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Liquidity, Business Cycles and Monetary Policy

The paper presents a model of a monetary economy where there are differences in liquidity across assets. Money circulates because it is more liquid than other assets, not because it has any special function. There is a spectrum of returns on assets, reflecting their differences in liquidity. The model is used, first, to investigate how aggregate activity and asset prices fluctuate with shocks to productivity and liquidity; second, to examine what role government policy might have through open market operations that change the mix of assets held by the private sector. With its emphasis on liquidity rather than sticky prices, the model harks back to an earlier interpretation of Keynes (1936), following Tobin (1969).

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Paper provided by Edinburgh School of Economics, University of Edinburgh in its series ESE Discussion Papers with number 113.

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Length: 44
Date of creation: Feb 2012
Date of revision:
Handle: RePEc:edn:esedps:113
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  1. Bengt Holmstrom & Jean Tirole, 1998. "Private and Public Supply of Liquidity," Journal of Political Economy, University of Chicago Press, vol. 106(1), pages 1-40, February.
  2. Scott Freeman, 1993. "Clearinghouse banks and banknote over-issue," Research Paper 9326, Federal Reserve Bank of Dallas.
  3. Markus K. Brunnermeier & Lasse Heje Pedersen, 2009. "Market Liquidity and Funding Liquidity," Review of Financial Studies, Society for Financial Studies, vol. 22(6), pages 2201-2238, June.
  4. Gertler, Mark & Karadi, Peter, 2011. "A model of unconventional monetary policy," Journal of Monetary Economics, Elsevier, vol. 58(1), pages 17-34, January.
  5. Nobuhiro Kiyotaki & John Moore, 1995. "Credit Cycles," NBER Working Papers 5083, National Bureau of Economic Research, Inc.
  6. Tobin, James, 1969. "A General Equilibrium Approach to Monetary Theory," Journal of Money, Credit and Banking, Blackwell Publishing, vol. 1(1), pages 15-29, February.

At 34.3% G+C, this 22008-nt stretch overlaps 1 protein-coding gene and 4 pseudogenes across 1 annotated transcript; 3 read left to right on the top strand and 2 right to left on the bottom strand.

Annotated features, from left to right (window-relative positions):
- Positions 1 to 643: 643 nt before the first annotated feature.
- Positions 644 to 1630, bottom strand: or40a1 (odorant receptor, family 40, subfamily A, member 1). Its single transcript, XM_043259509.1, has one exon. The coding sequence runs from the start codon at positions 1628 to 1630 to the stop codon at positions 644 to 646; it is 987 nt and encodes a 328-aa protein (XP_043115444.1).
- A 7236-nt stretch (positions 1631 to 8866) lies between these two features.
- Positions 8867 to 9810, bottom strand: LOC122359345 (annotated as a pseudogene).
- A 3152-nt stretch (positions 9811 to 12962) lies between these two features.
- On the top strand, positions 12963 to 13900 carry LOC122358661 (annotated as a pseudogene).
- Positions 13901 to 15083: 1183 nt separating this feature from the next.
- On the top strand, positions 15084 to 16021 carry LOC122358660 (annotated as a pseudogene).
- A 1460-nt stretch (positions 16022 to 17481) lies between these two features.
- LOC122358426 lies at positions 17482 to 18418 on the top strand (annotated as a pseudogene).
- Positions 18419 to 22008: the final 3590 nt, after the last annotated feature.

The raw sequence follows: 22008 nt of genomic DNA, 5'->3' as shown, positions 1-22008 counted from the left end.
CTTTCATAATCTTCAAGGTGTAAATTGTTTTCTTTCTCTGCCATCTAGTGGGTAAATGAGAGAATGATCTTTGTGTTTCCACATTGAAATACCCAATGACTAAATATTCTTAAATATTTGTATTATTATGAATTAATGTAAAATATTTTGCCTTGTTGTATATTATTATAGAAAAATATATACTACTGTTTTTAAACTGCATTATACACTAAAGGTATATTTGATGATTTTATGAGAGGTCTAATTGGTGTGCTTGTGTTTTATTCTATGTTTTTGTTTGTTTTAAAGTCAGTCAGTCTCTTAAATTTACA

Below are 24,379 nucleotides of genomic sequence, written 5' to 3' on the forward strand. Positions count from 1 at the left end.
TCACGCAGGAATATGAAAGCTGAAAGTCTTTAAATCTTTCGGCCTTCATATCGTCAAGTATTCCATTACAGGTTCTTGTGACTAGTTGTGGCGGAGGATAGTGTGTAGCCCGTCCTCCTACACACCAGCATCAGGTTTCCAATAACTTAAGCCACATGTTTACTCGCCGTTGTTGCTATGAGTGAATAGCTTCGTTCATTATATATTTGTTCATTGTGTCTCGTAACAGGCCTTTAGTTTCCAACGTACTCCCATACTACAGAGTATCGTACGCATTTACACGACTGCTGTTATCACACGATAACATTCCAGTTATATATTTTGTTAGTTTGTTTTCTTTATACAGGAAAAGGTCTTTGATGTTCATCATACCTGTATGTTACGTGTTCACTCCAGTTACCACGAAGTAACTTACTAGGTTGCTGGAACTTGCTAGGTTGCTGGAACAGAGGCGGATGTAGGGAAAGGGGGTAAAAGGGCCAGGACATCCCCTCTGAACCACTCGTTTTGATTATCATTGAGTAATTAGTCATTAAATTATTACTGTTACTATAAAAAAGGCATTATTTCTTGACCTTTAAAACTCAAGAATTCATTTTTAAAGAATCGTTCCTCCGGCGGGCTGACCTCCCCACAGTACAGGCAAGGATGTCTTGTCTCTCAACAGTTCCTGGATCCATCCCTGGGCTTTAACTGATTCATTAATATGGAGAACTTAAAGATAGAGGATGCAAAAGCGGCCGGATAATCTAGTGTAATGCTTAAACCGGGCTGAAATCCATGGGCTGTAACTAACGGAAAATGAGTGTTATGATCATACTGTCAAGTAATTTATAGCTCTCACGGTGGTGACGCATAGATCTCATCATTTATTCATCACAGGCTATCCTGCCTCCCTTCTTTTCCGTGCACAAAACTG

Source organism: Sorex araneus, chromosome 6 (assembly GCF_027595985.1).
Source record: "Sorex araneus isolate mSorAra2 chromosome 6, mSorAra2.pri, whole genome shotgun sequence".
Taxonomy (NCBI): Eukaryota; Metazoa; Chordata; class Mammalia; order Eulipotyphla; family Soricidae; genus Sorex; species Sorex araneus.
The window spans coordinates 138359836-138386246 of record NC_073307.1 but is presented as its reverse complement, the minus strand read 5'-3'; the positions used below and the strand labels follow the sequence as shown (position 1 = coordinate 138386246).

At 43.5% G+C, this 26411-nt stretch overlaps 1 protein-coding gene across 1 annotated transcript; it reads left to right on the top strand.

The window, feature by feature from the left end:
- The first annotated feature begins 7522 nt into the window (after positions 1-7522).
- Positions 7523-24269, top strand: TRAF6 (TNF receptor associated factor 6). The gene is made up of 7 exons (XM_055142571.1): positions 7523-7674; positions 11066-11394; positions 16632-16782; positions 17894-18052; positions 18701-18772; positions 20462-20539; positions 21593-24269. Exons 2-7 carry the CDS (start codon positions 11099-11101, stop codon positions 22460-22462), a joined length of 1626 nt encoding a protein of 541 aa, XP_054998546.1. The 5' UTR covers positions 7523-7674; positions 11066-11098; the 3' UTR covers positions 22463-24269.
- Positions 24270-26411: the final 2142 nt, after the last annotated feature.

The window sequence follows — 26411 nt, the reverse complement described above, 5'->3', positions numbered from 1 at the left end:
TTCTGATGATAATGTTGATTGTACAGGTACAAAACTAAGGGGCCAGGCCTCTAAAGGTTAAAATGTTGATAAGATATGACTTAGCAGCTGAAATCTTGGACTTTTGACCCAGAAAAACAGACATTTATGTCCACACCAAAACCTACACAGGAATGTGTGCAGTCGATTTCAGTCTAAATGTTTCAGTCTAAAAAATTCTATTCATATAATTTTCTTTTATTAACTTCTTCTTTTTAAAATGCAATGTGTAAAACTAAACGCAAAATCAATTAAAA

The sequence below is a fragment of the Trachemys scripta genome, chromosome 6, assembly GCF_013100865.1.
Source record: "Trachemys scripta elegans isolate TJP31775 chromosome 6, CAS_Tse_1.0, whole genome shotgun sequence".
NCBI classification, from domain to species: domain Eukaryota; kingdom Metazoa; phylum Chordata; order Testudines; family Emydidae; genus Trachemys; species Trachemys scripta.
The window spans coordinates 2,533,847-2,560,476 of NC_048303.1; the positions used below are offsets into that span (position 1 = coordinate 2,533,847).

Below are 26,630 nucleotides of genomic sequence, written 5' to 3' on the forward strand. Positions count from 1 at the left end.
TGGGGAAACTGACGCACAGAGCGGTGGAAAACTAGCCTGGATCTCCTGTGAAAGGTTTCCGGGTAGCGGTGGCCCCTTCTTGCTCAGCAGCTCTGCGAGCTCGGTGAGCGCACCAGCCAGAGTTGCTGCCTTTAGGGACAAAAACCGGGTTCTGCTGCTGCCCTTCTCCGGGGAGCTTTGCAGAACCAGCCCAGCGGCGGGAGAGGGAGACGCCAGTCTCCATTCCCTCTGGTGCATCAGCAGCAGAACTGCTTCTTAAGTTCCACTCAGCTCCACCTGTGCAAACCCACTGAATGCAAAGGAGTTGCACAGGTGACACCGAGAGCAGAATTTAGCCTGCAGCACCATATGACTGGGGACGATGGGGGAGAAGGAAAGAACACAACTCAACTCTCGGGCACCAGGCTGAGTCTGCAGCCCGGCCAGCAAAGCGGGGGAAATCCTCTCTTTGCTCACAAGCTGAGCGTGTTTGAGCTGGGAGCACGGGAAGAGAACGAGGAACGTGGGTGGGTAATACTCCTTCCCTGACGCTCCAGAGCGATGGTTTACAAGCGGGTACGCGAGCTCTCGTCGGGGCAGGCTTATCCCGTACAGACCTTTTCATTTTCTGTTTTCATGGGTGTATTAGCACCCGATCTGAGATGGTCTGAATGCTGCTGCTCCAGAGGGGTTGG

7. Douglas W. Diamond & Philip H. Dybvig, 2000. "Bank runs, deposit insurance, and liquidity," Quarterly Review, Federal Reserve Bank of Minneapolis, issue Win, pages 14-23.
  8. Oliver Hart & John Moore, 1991. "A Theory of Debt Based on the Inalienability of Human Capital," STICERD - Theoretical Economics Paper Series 233, Suntory and Toyota International Centres for Economics and Related Disciplines, LSE.
  9. Bernanke, Ben & Gertler, Mark, 1989. "Agency Costs, Net Worth, and Business Fluctuations," American Economic Review, American Economic Association, vol. 79(1), pages 14-31, March.
  10. Shouyong Shi, 1996. "A Divisible Search Model of Fiat Money," Working Papers 930, Queen's University, Department of Economics.
  11. Williamson, Stephen D, 1987. "Financial Intermediation, Business Failures, and Real Business Cycles," Journal of Political Economy, University of Chicago Press, vol. 95(6), pages 1196-1216, December.
  12. Townsend, Robert M., 1987. "Asset-return anomalies in a monetary economy," Journal of Economic Theory, Elsevier, vol. 41(2), pages 219-247, April.
  13. Nosal, Ed & Rocheteau, Guillaume, 2011. "Money, Payments, and Liquidity," MIT Press Books, The MIT Press, edition 1, volume 1, number 0262016281, June.
  14. Gale, D. & Allen, F., 1991. "Limited Market Participation and Volatility of Asset Prices," Weiss Center Working Papers 14-91, Wharton School - Weiss Center for International Financial Research.
  15. Andrea L. Eisfeldt, 2004. "Endogenous Liquidity in Asset Markets," Journal of Finance, American Finance Association, vol. 59(1), pages 1-30, 02.
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